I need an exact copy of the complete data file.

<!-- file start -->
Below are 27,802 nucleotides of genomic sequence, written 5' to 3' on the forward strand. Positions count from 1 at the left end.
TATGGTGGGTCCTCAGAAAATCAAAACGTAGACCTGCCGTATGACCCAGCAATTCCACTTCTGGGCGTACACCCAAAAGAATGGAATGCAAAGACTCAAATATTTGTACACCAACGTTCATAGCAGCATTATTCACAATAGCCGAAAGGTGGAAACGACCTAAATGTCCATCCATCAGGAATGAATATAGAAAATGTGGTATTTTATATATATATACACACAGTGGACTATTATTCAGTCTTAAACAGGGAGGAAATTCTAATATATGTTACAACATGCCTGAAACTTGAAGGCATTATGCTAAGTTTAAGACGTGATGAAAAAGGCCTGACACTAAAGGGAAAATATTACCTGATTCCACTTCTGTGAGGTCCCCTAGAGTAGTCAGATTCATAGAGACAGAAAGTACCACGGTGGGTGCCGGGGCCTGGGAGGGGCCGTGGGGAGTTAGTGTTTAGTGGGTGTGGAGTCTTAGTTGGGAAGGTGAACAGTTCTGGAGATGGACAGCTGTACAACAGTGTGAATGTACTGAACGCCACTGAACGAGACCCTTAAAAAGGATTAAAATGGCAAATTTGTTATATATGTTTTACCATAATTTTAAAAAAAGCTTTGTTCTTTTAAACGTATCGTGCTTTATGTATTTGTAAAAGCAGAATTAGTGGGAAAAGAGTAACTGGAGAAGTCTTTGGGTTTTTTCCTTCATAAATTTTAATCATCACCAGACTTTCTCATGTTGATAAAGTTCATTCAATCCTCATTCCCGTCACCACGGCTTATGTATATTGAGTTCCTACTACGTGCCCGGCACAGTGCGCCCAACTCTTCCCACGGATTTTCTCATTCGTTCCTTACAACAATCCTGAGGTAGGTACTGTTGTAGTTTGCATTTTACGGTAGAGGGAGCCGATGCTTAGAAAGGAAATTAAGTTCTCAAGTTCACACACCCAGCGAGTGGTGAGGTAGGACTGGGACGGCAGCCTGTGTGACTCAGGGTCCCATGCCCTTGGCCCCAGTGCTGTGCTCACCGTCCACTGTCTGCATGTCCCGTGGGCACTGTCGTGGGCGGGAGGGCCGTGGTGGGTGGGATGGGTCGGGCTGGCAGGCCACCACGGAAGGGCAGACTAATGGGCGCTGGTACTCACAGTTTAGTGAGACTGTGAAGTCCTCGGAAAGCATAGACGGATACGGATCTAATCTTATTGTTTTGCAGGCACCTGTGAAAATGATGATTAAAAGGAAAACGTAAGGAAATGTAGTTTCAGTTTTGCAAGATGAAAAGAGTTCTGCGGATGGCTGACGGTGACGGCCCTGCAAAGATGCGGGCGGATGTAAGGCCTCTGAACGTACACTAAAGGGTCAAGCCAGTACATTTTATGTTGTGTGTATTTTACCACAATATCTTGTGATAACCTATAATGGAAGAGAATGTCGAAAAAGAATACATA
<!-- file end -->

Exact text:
Below are 27,802 nucleotides of genomic sequence, written 5' to 3' on the forward strand. Positions count from 1 at the left end.
TATGGTGGGTCCTCAGAAAATCAAAACGTAGACCTGCCGTATGACCCAGCAATTCCACTTCTGGGCGTACACCCAAAAGAATGGAATGCAAAGACTCAAATATTTGTACACCAACGTTCATAGCAGCATTATTCACAATAGCCGAAAGGTGGAAACGACCTAAATGTCCATCCATCAGGAATGAATATAGAAAATGTGGTATTTTATATATATATACACACAGTGGACTATTATTCAGTCTTAAACAGGGAGGAAATTCTAATATATGTTACAACATGCCTGAAACTTGAAGGCATTATGCTAAGTTTAAGACGTGATGAAAAAGGCCTGACACTAAAGGGAAAATATTACCTGATTCCACTTCTGTGAGGTCCCCTAGAGTAGTCAGATTCATAGAGACAGAAAGTACCACGGTGGGTGCCGGGGCCTGGGAGGGGCCGTGGGGAGTTAGTGTTTAGTGGGTGTGGAGTCTTAGTTGGGAAGGTGAACAGTTCTGGAGATGGACAGCTGTACAACAGTGTGAATGTACTGAACGCCACTGAACGAGACCCTTAAAAAGGATTAAAATGGCAAATTTGTTATATATGTTTTACCATAATTTTAAAAAAAGCTTTGTTCTTTTAAACGTATCGTGCTTTATGTATTTGTAAAAGCAGAATTAGTGGGAAAAGAGTAACTGGAGAAGTCTTTGGGTTTTTTCCTTCATAAATTTTAATCATCACCAGACTTTCTCATGTTGATAAAGTTCATTCAATCCTCATTCCCGTCACCACGGCTTATGTATATTGAGTTCCTACTACGTGCCCGGCACAGTGCGCCCAACTCTTCCCACGGATTTTCTCATTCGTTCCTTACAACAATCCTGAGGTAGGTACTGTTGTAGTTTGCATTTTACGGTAGAGGGAGCCGATGCTTAGAAAGGAAATTAAGTTCTCAAGTTCACACACCCAGCGAGTGGTGAGGTAGGACTGGGACGGCAGCCTGTGTGACTCAGGGTCCCATGCCCTTGGCCCCAGTGCTGTGCTCACCGTCCACTGTCTGCATGTCCCGTGGGCACTGTCGTGGGCGGGAGGGCCGTGGTGGGTGGGATGGGTCGGGCTGGCAGGCCACCACGGAAGGGCAGACTAATGGGCGCTGGTACTCACAGTTTAGTGAGACTGTGAAGTCCTCGGAAAGCATAGACGGATACGGATCTAATCTTATTGTTTTGCAGGCACCTGTGAAAATGATGATTAAAAGGAAAACGTAAGGAAATGTAGTTTCAGTTTTGCAAGATGAAAAGAGTTCTGCGGATGGCTGACGGTGACGGCCCTGCAAAGATGCGGGCGGATGTAAGGCCTCTGAACGTACACTAAAGGGTCAAGCCAGTACATTTTATGTTGTGTGTATTTTACCACAATATCTTGTGATAACCTATAATGGAAGAGAATGTCGAAAAAGAATACATA